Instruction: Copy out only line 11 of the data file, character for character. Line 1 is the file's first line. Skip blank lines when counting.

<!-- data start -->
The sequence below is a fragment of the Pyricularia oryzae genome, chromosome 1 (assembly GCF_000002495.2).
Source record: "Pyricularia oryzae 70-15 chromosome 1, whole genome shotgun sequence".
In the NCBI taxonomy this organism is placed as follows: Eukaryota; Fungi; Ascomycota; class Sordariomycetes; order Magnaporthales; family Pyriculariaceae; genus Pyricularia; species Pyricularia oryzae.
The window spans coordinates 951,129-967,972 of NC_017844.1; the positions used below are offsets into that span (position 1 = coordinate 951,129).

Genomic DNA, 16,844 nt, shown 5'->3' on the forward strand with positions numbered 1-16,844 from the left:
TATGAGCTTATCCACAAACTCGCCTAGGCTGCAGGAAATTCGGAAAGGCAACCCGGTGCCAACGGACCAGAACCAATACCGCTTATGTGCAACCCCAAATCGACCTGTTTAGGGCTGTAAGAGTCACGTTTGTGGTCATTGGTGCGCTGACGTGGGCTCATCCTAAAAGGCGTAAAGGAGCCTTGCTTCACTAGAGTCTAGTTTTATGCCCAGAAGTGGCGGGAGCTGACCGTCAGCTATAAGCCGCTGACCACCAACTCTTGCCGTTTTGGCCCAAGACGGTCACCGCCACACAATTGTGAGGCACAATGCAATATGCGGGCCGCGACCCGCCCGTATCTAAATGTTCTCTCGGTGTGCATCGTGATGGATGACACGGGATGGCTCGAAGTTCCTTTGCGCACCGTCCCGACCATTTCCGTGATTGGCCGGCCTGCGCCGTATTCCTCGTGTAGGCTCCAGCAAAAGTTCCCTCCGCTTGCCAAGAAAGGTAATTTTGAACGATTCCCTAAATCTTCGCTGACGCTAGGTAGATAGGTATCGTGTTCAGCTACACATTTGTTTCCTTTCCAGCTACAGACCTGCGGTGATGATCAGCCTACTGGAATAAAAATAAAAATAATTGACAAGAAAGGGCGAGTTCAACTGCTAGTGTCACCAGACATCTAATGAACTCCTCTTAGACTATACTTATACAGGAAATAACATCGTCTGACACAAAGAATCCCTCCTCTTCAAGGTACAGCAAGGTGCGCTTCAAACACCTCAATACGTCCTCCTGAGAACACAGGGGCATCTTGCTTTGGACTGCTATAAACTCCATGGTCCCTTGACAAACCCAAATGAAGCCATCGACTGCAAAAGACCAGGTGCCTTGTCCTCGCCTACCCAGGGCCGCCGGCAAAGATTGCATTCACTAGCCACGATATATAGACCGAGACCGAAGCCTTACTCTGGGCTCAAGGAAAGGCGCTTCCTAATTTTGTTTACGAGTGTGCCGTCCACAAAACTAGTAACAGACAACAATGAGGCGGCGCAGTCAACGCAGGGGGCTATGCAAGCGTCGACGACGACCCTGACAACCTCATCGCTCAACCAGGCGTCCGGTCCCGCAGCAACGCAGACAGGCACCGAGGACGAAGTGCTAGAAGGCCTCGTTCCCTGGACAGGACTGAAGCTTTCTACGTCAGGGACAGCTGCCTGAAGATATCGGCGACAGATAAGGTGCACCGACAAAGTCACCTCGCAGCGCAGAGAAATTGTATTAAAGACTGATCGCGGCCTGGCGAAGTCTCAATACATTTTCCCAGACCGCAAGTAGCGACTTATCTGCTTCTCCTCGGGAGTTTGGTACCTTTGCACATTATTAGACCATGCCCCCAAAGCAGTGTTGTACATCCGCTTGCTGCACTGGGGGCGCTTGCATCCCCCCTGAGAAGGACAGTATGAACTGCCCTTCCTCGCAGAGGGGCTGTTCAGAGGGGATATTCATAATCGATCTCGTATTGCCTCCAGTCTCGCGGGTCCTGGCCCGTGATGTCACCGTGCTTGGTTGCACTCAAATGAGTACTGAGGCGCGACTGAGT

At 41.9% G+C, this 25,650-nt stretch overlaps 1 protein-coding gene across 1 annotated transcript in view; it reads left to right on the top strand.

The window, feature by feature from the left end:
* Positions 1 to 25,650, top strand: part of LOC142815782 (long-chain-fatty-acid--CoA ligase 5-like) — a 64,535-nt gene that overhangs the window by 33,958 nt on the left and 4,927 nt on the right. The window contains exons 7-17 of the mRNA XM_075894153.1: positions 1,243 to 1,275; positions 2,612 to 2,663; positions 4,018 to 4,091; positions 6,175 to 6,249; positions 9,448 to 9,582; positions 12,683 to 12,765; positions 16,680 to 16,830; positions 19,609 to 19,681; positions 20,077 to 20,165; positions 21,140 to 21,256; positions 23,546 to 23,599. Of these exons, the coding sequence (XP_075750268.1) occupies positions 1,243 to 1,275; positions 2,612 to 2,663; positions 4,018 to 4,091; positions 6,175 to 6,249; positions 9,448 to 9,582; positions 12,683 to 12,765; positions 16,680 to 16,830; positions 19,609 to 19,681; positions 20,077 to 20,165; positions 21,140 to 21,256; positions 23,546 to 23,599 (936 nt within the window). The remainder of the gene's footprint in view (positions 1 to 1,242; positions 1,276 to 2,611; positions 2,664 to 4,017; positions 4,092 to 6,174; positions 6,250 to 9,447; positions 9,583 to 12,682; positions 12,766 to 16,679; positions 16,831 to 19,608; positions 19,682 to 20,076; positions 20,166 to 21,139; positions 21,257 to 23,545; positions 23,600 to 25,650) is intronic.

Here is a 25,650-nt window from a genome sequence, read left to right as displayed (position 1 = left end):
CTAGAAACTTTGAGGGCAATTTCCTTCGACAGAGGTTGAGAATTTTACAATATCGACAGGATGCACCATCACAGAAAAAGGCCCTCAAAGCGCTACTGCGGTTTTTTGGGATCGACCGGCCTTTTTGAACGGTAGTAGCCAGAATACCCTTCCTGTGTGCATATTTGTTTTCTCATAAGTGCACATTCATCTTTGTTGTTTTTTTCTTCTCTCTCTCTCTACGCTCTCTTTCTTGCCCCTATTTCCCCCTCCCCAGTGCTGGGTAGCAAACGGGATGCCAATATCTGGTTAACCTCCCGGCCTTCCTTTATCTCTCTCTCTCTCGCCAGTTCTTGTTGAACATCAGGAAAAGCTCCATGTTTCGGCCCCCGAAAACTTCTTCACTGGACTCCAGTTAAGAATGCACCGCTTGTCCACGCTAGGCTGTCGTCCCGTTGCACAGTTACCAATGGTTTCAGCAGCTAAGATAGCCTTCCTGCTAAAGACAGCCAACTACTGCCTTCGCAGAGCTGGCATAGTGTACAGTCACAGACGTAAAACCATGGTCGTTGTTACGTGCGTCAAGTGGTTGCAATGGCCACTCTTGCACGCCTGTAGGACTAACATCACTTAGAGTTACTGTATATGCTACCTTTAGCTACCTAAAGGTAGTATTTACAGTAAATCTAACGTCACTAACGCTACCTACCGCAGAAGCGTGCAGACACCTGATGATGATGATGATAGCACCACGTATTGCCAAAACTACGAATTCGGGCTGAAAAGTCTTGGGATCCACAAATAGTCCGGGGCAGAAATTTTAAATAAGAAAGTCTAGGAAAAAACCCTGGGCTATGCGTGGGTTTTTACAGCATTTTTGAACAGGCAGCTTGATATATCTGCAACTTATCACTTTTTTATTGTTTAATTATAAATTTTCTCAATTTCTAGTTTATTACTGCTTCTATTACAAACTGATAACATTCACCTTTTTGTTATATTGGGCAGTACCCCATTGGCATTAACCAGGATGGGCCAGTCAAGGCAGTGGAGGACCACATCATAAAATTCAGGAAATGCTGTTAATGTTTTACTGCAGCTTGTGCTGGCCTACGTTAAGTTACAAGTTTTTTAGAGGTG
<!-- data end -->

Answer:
CTAGAAACTTTGAGGGCAATTTCCTTCGACAGAGGTTGAGAATTTTACAATATCGACAGGATGCACCATCACAGAAAAAGGCCCTCAAAGCGCTACTGCGGTTTTTTGGGATCGACCGGCCTTTTTGAACGGTAGTAGCCAGAATACCCTTCCTGTGTGCATATTTGTTTTCTCATAAGTGCACATTCATCTTTGTTGTTTTTTTCTTCTCTCTCTCTCTACGCTCTCTTTCTTGCCCCTATTTCCCCCTCCCCAGTGCTGGGTAGCAAACGGGATGCCAATATCTGGTTAACCTCCCGGCCTTCCTTTATCTCTCTCTCTCTCGCCAGTTCTTGTTGAACATCAGGAAAAGCTCCATGTTTCGGCCCCCGAAAACTTCTTCACTGGACTCCAGTTAAGAATGCACCGCTTGTCCACGCTAGGCTGTCGTCCCGTTGCACAGTTACCAATGGTTTCAGCAGCTAAGATAGCCTTCCTGCTAAAGACAGCCAACTACTGCCTTCGCAGAGCTGGCATAGTGTACAGTCACAGACGTAAAACCATGGTCGTTGTTACGTGCGTCAAGTGGTTGCAATGGCCACTCTTGCACGCCTGTAGGACTAACATCACTTAGAGTTACTGTATATGCTACCTTTAGCTACCTAAAGGTAGTATTTACAGTAAATCTAACGTCACTAACGCTACCTACCGCAGAAGCGTGCAGACACCTGATGATGATGATGATAGCACCACGTATTGCCAAAACTACGAATTCGGGCTGAAAAGTCTTGGGATCCACAAATAGTCCGGGGCAGAAATTTTAAATAAGAAAGTCTAGGAAAAAACCCTGGGCTATGCGTGGGTTTTTACAGCATTTTTGAACAGGCAGCTTGATATATCTGCAACTTATCACTTTTTTATTGTTTAATTATAAATTTTCTCAATTTCTAGTTTATTACTGCTTCTATTACAAACTGATAACATTCACCTTTTTGTTATATTGGGCAGTACCCCATTGGCATTAACCAGGATGGGCCAGTCAAGGCAGTGGAGGACCACATCATAAAATTCAGGAAATGCTGTTAATGTTTTACTGCAGCTTGTGCTGGCCTACGTTAAGTTACAAGTTTTTTAGAGGTG